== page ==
Reproductive Justice is On Hold in Louisiana

Last week, the Supreme Court heard June Medical Services v. Gee— the latest in a series of state attempts to undermine previous decisions on abortion—and, in a 5-4 vote, ruled that new restrictions on abortion in Louisiana must not take effect until a lower court appeal had been decided.

Feminists rallied in front of the Supreme Court during the Whole Woman’s Health hearing on March 2, 2016. Three years later, a law similar to the one they eventually struck down is threatening abortion access in Louisiana. (Victoria Pickering / Creative Commons)

Louisiana’s Act 620 would require doctors performing abortions to have admitting privileges to a hospital within 30 miles from their clinics. Although the Act was signed into law in 2014, it never went into effect because a district court declared it unconstitutional for imposing an undue burden on women seeking abortion care. Last September, the Fifth Circuit court overturned that decision.

The Center for Reproductive to immediately sprang into action, filing an appeal urging the Fifth Circuit to reverse course. When the request was denied, the group filed an emergency appeal to the Supreme Court. That was on January 25.

Lawmakers have said that Act 620 is intended to improve women’s health, but there is no medical reason to require abortion providers to have admitting privileges at nearby hospitals, and data shows that such laws restrict access and have negative impacts on women’s health beyond abortion care. Instead, Act 620 would increase wait times for abortions, force women to take longer trips in order to obtain them and exacerbate the state’s already restrictive policies.

Katherine Ragsdale, CEO of the National Abortion Federation, explained in a statement that women in Louisiana can still access abortion during this time—but only after a “state-mandated, medically unnecessary ultrasound” and a “state-mandated, medically unnecessary 24-hour waiting period.”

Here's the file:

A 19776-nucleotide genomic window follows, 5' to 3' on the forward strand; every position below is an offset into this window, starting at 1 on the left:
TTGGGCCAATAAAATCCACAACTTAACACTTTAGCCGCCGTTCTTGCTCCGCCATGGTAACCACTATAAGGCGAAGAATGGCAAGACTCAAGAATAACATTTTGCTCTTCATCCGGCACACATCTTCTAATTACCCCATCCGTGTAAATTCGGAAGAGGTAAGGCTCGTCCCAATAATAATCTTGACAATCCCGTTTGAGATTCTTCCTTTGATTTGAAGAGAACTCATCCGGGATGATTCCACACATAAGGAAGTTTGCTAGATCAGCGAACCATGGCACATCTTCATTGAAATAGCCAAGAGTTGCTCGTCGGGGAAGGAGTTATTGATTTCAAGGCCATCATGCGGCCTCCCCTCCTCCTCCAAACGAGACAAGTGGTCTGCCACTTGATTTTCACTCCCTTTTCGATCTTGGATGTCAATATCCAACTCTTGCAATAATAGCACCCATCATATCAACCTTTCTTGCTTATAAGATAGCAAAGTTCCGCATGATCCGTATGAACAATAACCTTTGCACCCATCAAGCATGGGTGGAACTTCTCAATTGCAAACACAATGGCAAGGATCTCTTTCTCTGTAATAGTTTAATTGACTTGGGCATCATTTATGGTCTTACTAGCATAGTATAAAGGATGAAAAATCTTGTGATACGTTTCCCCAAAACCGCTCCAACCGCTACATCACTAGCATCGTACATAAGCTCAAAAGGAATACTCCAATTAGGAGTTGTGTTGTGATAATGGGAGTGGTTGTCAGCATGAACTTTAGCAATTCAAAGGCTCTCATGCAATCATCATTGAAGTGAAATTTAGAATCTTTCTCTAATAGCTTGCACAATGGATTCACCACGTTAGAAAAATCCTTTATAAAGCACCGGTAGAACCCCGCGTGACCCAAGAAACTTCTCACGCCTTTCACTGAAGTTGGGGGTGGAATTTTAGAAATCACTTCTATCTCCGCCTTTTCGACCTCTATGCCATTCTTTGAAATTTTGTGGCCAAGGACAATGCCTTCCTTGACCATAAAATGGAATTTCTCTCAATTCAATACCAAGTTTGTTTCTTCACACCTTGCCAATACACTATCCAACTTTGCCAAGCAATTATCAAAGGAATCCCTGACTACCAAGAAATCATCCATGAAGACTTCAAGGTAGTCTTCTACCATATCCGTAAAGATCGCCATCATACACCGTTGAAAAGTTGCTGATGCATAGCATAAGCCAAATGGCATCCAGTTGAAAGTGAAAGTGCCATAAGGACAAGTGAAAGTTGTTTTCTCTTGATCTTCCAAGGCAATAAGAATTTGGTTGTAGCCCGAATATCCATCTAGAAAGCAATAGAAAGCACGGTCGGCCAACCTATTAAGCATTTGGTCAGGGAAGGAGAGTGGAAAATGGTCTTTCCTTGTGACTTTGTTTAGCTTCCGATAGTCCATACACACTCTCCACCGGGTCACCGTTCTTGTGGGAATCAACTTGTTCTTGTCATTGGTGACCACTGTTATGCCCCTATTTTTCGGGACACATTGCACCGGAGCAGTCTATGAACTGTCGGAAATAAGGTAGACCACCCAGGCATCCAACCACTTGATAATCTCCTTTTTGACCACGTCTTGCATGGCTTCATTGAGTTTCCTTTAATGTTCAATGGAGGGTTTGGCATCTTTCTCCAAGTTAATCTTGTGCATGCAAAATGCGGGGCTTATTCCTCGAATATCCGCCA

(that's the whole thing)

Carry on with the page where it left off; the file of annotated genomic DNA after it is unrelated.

Last week’s decision by the Court did not pass judgment on the legality of Act 620; instead, it simply brought the constitutionality into question. Ultimately, the question of whether the law can take effect is now in the hands of a lower court—but in the wake of thousands of anti-abortion restrictions that have taken shape in the last five years, the Court continues to see laws like these on their docket.

“The Supreme Court is the final defense against dangerous and unconstitutional attacks,” Ragsdale explained, “on basic rights and freedoms that affect the most important parts of our lives.” 

The Louisiana law in question is almost identical, in fact, to the Texas law that was struck down by the Court in the 2016 Whole Women’s Health v. Hellerstedt case—which the Court struck down, finding that it “provide[d] few, if any, health benefits for women seeking abortions, and constitute[d] an undue burden on their right to do so.”

Ilyse Hogue, president of NARAL Pro-Choice America, said in a statement that the decision to block the law “maintains a critical lifeline for women in Louisiana, who already face some of the bleakest outlooks for reproductive freedom.” There are only three clinics allowed to perform abortions in the Louisiana, down from the five that were open in 2014, and it was estimated that Act 620 would have closed all but one of them. 

If that would not constitute an undue burden, what does?

“These regulations have no basis in medical necessity,” a pro-choice advocate said to Ms., “and disproportionately impact women of color, rural women, low-income women and other marginalized people.” That alone gives advocates good cause to fight them—and should give the Court cause to strike them down.


Ashley LeCroy is an editorial intern for Ms. and a passionate self-identified feminist who aims both to advocate and make space for the world's most marginalized communities. Ashley is currently pursuing a dual degree in Political Science and English with a minor in Anthropology at UCLA—where she writes for FEM, the student-run feminist news magazine, and works on the Art Series staff for the Cultural Affairs Commission.